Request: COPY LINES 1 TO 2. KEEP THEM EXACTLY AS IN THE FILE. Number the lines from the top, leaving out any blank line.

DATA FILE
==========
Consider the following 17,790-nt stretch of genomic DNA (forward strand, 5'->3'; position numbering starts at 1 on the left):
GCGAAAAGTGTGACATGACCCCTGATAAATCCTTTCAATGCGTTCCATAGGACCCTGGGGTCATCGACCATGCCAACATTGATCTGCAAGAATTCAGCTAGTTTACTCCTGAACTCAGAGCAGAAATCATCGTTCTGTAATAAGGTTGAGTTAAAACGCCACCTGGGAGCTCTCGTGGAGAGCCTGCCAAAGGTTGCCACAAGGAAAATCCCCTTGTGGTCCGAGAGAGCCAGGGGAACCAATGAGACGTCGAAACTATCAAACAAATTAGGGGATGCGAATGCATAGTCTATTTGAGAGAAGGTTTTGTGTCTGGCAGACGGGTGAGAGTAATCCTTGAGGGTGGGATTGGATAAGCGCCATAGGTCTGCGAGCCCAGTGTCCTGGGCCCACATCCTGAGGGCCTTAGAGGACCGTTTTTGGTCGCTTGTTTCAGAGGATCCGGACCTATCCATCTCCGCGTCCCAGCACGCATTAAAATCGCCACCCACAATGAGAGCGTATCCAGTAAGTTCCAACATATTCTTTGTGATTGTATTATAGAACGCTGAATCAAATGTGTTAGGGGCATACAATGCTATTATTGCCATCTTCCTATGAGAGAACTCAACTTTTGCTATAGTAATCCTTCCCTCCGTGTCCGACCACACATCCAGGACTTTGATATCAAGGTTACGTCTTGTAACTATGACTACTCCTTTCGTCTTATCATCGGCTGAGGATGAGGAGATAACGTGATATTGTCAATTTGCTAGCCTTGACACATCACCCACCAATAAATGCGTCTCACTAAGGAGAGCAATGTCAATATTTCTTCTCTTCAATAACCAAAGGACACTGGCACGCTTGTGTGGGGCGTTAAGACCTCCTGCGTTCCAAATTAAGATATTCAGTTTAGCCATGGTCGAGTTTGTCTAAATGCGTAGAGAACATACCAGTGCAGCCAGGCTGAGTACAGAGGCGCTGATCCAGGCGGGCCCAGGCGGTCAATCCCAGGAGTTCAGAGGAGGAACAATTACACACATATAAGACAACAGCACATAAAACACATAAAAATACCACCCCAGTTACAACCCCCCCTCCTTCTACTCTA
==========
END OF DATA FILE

Consider the following 17,790-nt stretch of genomic DNA (forward strand, 5'->3'; position numbering starts at 1 on the left):
GCGAAAAGTGTGACATGACCCCTGATAAATCCTTTCAATGCGTTCCATAGGACCCTGGGGTCATCGACCATGCCAACATTGATCTGCAAGAATTCAGCTAGTTTACTCCTGAACTCAGAGCAGAAATCATCGTTCTGTAATAAGGTTGAGTTAAAACGCCACCTGGGAGCTCTCGTGGAGAGCCTGCCAAAGGTTGCCACAAGGAAAATCCCCTTGTGGTCCGAGAGAGCCAGGGGAACCAATGAGACGTCGAAACTATCAAACAAATTAGGGGATGCGAATGCATAGTCTATTTGAGAGAAGGTTTTGTGTCTGGCAGACGGGTGAGAGTAATCCTTGAGGGTGGGATTGGATAAGCGCCATAGGTCTGCGAGCCCAGTGTCCTGGGCCCACATCCTGAGGGCCTTAGAGGACCGTTTTTGGTCGCTTGTTTCAGAGGATCCGGACCTATCCATCTCCGCGTCCCAGCACGCATTAAAATCGCCACCCACAATGAGAGCGTATCCAGTAAGTTCCAACATATTCTTTGTGATTGTATTATAGAACGCTGAATCAAATGTGTTAGGGGCATACAATGCTATTATTGCCATCTTCCTATGAGAGAACTCAACTTTTGCTATAGTAATCCTTCCCTCCGTGTCCGACCACACATCCAGGACTTTGATATCAAGGTTACGTCTTGTAACTATGACTACTCCTTTCGTCTTATCATCGGCTGAGGATGAGGAGATAACGTGATATTGTCAATTTGCTAGCCTTGACACATCACCCACCAATAAATGCGTCTCACTAAGGAGAGCAATGTCAATATTTCTTCTCTTCAATAACCAAAGGACACTGGCACGCTTGTGTGGGGCGTTAAGACCTCCTGCGTTCCAAATTAAGATATTCAGTTTAGCCATGGTCGAGTTTGTCTAAATGCGTAGAGAACATACCAGTGCAGCCAGGCTGAGTACAGAGGCGCTGATCCAGGCGGGCCCAGGCGGTCAATCCCAGGAGTTCAGAGGAGGAACAATTACACACATATAAGACAACAGCACATAAAACACATAAAAATACCACCCCAGTTACAACCCCCCCTCCTTCTACTCTA